7 Replies Latest reply on Feb 12, 2019 5:08 PM by colporteur

    New Audio Hat

    maddierosen

      Hi all! I'm new to Raspberry Pi and am interested in using it musically and making travel and performance much easier. Have you guys seen this audio HAT on Kickstarter? It seems nice but I am wondering what others think and ways you think I would be able to use it. Any feedback is appreciated!

       

      https://www.kickstarter.com/projects/18932239/quickstarter-kviky-easy-audio-prototyping-for-rasp?ref=project_email&fbcli…

        • Re: New Audio Hat
          shabaz

          Hi Madeline,

           

          From the video, it looks like they are using a PCM5102A chip for audio, musically it will perform like any other audio card for the Pi, because they nearly all use this chip.

          I've not seen the board, so I have no specific feedback related to it, but I've used that audio chip, and it's comparable to an ipod (no better or worse I think).

          The physical difference between the kickstarter board and existing audio boards is that it also has input/output features. They may also have software features but I didn't explore the kickstarter page in detail.

          4 of 4 people found this helpful
          • Re: New Audio Hat
            Vimarsh .

            I think the seeedstudiooaudio hat is better:

            R

            you will get advantage of support and community and projects

             

            and if you want the all in one then it must be Matrix creator but it is expenisve:

            https://www.matrix.one/products/creator

            it also has FPGA and lot more

            1 of 1 people found this helpful
            • Re: New Audio Hat
              michaelkellett

              The Hat you refer to explains its mission in the "easy-audio-prototyping" bit of its name. It's a board for easy hardware experimenting with audio on a PI.

              If that is what you want to do then, subject to all the usual Kickstarter caveats, it looks good.

               

              @Shabaz - where did you find the schematic ?

               

              MK

                • Re: New Audio Hat
                  shabaz

                  Hi Michael,

                   

                  It was a screen capture from their video, but due to its low-res I couldn't tell what was on the left side, maybe a microcontroller and I/O expander.

                  I recognised the DAC pinout though, here's the schematic from a BeagleBone Black project, the PCM5102A is the replacement (pin-compatible) for the PCM5101A:

                  2 of 2 people found this helpful
                    • Re: New Audio Hat
                      michaelkellett

                      Hello Shabaz, thanks for that.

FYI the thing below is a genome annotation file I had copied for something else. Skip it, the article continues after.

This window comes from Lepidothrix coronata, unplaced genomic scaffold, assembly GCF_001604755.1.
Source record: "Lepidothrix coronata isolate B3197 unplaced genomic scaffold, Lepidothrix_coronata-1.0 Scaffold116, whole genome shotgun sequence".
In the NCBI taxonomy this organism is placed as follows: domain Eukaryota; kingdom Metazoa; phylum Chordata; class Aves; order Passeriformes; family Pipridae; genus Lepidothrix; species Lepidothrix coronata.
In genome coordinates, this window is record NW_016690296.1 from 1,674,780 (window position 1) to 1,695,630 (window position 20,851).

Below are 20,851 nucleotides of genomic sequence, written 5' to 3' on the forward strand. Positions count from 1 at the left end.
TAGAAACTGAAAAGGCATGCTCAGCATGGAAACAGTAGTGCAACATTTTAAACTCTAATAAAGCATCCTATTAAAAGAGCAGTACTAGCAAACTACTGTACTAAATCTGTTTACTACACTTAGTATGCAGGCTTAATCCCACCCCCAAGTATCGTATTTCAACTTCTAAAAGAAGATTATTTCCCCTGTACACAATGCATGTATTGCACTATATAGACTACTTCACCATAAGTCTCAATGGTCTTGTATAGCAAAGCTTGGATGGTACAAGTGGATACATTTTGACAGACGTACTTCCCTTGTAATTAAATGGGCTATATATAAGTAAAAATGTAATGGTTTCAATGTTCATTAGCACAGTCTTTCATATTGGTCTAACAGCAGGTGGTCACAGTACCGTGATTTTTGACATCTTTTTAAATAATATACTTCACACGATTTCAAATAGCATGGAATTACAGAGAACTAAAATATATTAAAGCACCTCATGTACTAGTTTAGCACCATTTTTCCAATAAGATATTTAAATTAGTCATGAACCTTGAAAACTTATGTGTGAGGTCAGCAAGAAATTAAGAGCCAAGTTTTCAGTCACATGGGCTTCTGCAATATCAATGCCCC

I like this kind of Kickstarter project, looks like normal everyday young engineers making a modest start. Not sure it's ideal for the OP.

                       

                      I did simple paid for projects when I was 17 or so - nearly got my fingers burned a couple of times when stuff didn't quite work as planned. (note to self c1971 never use audio parts from Sinclair !!)

                       

                      Come to think of it I'm still doing much the same thing (but a bit more complex projects) nearly 40+ years later.

                       

                      MK

                        • Re: New Audio Hat
                          shabaz

                          Hi Michael,

                           

                          I took another look at it, and now I finally think I understand why they are using I/O with a sound card. It looks like it can all work with Pure Data, so you could (say) have some sound synthesis, and use the I/O (e.g. a button or rotary encoder) to influence the sounds. Many people may not have heard of Pure Data, I had not heard of it, but it seems interesting!

                          In the past I've played briefly with CSound (my beginner attempt at some brief sound experiments is here), which is also an (older) programmatic way of creating sounds. In the professional sound effects world, a friend uses software on a Mac which instructs an external DSP. These are all really cool things, makes this project quite interesting.

                    • Re: New Audio Hat
                      colporteur

                      Check out MagPi magazine issue 77 for some Raspberry Pi audio insight. The publication is available online without a subscription. The article is titled 10 Best DACs.

                       

                      Sean